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New FHS dean: “Deans aren’t all that important”

New FHS dean: “Deans aren’t all that important”

Photographer:Fotograaf: Joey Roberts

Transfer of the year, Bernadette Jansma from FPN to FHS

From incumbent dean of one faculty to dean of another: this type of transfer is virtually unheard of. Not at UM, though. What inspired Professor Bernadette Jansma to trade in the Faculty of Psychology and Neurosciences (FPN) for the Faculty of Humanities and Sciences (FHS) as of mid-2016?

Jansma (50) has been dean of the FPN since 2009. She is also a passionate scientist, as becomes crystal clear to anyone who spends five minutes in conversation with her. No matter the question, she never fails to come up with an answer involving this or that project set up with colleagues-so-and-so. So why, come 1 January 2017, would she not just return to her great love, science? That would have been conceivable, she admits. And not just in 2017.

“Two times four years is quite a long time”, Jansma says. “And because the faculty is doing well, we’re seeing a lot of success and the relationships are harmonious, as far as I’m concerned 2016 could have been a sort of fade-out year where I could have transferred the reins to my successor over the summer. Then I could have gone back to the Department of Cognitive Neuroscience and thrown myself into research on language in the brain – I want to know everything about that. How does it work in healthy people, in people with aphasia, in dyslexics? Not to mention the fact that the chair is set to be freed up. It’s a dynamic club, with about a hundred people but only 24 permanent staff, so there’s a lot of people management to be done. And I’d be able to teach again.”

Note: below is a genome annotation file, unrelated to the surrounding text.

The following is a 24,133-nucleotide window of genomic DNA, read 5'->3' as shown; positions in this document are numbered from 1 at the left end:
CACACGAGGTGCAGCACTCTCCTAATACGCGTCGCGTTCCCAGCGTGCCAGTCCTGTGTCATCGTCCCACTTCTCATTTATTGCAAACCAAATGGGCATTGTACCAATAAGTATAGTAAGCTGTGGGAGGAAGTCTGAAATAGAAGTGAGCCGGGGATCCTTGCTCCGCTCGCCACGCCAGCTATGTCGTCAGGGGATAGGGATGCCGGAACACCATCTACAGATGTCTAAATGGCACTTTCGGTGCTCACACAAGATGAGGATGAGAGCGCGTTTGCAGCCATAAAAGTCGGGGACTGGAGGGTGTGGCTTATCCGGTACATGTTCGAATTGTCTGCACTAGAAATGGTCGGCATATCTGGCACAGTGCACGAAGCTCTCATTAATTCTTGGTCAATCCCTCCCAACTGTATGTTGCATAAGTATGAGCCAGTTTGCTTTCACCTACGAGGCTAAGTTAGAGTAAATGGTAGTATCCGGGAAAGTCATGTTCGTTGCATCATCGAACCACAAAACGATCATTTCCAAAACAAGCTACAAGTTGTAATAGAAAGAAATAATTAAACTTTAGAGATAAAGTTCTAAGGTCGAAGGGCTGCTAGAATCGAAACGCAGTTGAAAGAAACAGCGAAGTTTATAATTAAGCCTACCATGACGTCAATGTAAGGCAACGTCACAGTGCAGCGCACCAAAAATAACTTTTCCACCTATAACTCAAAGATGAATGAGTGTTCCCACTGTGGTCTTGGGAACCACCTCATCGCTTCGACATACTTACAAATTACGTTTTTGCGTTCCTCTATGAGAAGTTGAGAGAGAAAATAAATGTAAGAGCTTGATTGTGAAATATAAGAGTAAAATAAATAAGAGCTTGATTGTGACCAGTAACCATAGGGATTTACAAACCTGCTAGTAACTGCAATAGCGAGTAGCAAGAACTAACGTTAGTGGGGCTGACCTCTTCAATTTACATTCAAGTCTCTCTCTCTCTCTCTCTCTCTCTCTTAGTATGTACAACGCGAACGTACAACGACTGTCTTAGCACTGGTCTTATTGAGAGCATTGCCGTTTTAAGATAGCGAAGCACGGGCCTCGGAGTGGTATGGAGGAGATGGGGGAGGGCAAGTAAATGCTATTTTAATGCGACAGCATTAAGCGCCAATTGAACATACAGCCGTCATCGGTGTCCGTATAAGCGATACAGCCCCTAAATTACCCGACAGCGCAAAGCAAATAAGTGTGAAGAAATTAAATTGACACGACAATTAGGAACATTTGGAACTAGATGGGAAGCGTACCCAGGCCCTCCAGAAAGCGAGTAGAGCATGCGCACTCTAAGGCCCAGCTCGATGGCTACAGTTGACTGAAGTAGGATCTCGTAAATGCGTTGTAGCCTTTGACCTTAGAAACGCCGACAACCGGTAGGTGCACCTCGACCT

That was one option. But not the only one, by a long shot. “Around three years ago head-hunters began to come knocking. They needed a dean in Groningen, for example, and at the University of Amsterdam. I wasn’t interested in the UvA; it’s not international enough for me. That’s not something they want to hear, but it’s true. And in academic circles in the Randstad there’s a sort of caste system where I just don’t feel at home. You’re always seen as an outsider and not taken seriously. You can see that in the national committee of deans. If I propose doing away with the numerus fixus, nobody listens. When the UvA dean says the same thing, it’s gone within a fortnight. It doesn’t help that in Maastricht the emphasis is on neuroscience, which doesn’t mesh well with their focus on clinical psychology. They seem to think we take funding away from them.”


Talking heads

She found herself wondering, “Where do I want to be, as a non-Dutch [German] person? If not in the Randstad, then in Maastricht. I have great colleagues here and the opportunity to build things up. Since coming here in 1998 I’ve been involved in the development of the department, Brains Unlimited (a set of super fMRI scanners, including a 9.4 Tesla), the Science programme, the forensic institute TMFI. And other things too.”